Dave’s parents came up, and it was very nice to see them again, and also a lot of familiar faces came to the concert, so it was a very friendly affair. Dave and I arrived home not quite on top of the weather, but awake (just!) at about 1.00 in the morning, and fell into bed.
I went to Die Frau Ohne Schatten again last Monday and it is still terribly exciting.
What a place for all sorts of people London is! At one point today we had in here the male cashier from our sister cinema, the Dilly [also known as the Dilly Cineclub; later it became the Cannon Dilly], and one of the soho ‘locals’. The latter is either in a drunken fury with everyone, or else goes around blessing all, with flowers in his hair, and decorations. He knows all that is to be known about Soho and the people, and for some obscure reason is called ‘Phyllis’! The other guy wears the most modern outrageous clothes, and perfumes! and today had on a white coat with white fur trimmings ˗ about mini-skirt length! Ugh!
I’ll put in some other comments at the beginning of another letter but won't send it yet. Have sent it - see III!
[third handwritten letter]
To continue about the people: have I told you about the buskers around here? (I have a funny feeling that I have): one group comes on a Friday ˗ a flautist (and what a fabulous sound he makes) and his accompanist, a banjo player. The latter is so terrible it’s not true. And he rather spoils the flautist’s music! The other group I see on a Friday morning at Oxford Circus ˗ one plays clarinet, another banjo and another a drummer and they are the swingingest group in London. It’s quite refreshing to come out after a tube ride and hear them echoing up and down Argyll St ˗ the Palladium’s street, incidentally.
Going home on a bus at night can be interesting too: I had two Welshmen sitting behind me one night and one was dead drunk ˗ but all the same insisted on holding a very involved conversation about a crane with his mate. This would have been okay except that he hiccupped every thirty seconds on the dot, and was quite upset in his train of thought each time. The conductress on the bus turned up again the next night going home and said she thought this guy was going to be sick all over me any minute.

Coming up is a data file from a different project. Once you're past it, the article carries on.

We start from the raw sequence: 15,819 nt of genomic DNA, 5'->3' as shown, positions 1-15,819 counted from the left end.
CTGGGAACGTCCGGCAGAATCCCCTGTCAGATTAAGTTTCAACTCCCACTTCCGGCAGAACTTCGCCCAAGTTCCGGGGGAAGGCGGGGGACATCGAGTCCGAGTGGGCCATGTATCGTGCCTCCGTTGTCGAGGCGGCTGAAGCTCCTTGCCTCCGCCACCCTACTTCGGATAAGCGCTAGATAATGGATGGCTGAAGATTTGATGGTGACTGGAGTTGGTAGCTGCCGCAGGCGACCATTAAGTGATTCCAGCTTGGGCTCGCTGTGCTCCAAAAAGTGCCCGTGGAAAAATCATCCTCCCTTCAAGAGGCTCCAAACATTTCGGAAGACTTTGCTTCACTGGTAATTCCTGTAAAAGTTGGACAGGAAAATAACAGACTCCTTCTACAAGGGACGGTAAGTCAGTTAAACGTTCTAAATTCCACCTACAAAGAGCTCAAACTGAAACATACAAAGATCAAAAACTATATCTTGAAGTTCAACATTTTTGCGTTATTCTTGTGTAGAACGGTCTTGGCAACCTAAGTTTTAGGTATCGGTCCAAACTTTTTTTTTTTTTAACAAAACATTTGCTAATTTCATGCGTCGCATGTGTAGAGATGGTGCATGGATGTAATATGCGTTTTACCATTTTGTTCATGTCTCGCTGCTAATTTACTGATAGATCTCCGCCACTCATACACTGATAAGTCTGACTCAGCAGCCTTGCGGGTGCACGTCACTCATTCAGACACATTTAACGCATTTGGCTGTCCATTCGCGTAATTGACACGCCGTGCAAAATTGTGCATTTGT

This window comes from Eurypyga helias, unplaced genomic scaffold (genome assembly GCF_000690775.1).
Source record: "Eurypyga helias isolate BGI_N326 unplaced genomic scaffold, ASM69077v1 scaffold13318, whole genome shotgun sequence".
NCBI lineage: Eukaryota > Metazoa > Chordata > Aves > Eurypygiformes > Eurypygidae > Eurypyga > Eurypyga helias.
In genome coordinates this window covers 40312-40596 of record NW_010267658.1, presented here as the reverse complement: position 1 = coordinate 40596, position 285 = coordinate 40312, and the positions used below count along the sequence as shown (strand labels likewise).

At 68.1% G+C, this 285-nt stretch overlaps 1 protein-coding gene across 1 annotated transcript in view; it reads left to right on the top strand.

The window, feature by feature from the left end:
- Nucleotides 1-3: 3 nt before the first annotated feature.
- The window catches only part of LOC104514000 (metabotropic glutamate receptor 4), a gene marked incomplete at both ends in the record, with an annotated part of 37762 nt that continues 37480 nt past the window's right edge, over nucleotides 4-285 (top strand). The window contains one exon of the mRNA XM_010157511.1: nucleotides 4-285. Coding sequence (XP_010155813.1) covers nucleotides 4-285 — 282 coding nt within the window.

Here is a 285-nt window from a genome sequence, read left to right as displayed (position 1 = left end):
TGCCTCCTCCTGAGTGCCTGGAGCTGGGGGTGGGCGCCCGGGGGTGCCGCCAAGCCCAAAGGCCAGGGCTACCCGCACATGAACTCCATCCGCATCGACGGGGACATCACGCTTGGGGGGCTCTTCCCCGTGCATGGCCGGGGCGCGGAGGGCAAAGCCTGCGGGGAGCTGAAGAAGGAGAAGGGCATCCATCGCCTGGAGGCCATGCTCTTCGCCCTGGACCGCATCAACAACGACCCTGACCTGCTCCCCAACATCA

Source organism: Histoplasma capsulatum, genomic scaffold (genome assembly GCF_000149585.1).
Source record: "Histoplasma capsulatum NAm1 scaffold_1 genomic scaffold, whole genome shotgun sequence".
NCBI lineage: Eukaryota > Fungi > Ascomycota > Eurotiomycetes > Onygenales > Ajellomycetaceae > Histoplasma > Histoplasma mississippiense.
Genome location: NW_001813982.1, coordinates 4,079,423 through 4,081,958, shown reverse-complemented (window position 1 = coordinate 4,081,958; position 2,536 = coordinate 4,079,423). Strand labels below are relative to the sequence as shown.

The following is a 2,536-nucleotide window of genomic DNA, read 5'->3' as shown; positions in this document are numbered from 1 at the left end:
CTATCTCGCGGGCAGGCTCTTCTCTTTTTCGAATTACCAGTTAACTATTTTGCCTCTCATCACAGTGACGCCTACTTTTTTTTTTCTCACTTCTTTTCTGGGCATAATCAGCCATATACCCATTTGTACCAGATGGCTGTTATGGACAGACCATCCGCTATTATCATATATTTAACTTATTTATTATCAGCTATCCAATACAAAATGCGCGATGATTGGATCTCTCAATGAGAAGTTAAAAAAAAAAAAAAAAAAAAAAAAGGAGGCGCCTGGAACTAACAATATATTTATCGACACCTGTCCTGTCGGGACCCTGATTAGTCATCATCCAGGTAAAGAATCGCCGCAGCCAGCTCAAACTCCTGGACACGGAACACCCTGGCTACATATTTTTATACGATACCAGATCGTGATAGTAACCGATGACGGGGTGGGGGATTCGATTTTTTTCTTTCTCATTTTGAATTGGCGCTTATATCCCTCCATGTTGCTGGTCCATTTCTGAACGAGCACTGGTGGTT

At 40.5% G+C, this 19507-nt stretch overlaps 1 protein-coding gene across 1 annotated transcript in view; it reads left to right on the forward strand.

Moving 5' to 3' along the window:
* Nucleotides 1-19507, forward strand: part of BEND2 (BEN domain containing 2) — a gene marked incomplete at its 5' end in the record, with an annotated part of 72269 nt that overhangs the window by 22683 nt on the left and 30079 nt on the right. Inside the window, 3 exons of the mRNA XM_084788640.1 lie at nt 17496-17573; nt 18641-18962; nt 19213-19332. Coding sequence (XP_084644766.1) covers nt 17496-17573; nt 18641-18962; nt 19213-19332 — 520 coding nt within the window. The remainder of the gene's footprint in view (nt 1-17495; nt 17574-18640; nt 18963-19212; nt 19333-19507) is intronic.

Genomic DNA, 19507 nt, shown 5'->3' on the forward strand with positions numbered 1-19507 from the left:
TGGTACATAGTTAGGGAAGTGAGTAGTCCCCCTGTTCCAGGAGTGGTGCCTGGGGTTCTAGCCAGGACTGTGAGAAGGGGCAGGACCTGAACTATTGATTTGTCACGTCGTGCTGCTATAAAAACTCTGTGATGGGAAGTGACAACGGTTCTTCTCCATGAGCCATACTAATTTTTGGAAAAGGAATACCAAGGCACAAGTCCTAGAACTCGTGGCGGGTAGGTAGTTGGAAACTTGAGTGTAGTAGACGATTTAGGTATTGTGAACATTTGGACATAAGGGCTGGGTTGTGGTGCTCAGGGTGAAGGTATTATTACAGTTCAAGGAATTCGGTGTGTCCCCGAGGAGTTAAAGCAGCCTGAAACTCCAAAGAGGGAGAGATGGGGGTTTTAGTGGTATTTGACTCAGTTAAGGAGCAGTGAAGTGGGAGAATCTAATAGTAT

About two or three nights later I was reaching my stop on the way home, when the man behind me sneezed and was sick all over ˗ including some of my suit! Poor guy. I didn’t know what to do about him ˗ whether to just leave him there with the conductor or what! There wasn’t much I could do really, short of inviting him to come and clean himself up at home.
Did I tell you about the night there was a fight upstairs on the bus? Yes, I think now that I did (the flute player and his mate were outside just now ˗ they play Elizabethan Serenade when they come to a certain corner of the piece they go in different directions ˗ it’s very funny really. And they also just played Eton Boating Song and at one stage the banjo player went shooting off in a completely different key!
The people that come into the cinema are a pretty varied lot: your lonely old men (and lonely young ones, too), your tired businessman (he does exist), the boys out on the town for the night, your country boys, the bully boys who seem to think it’s a necessary part of their living, the young kids who are just curious perhaps, the ones who just don’t know how to get on with their wives, or their lives, or both. Hazel said once that they’re all people who can’t get on with women in their normal lives, but it seems to me that this is too great a generalization for the variety that comes in. Anyway, it gives me an opportunity to cheer up quite a few of them, which may be something at least. It certainly does me good to see their faces break into a smile when I sometimes hadn’t thought it possible. Many of them are mere kids really ˗ I’m beginning to feel like a father figure!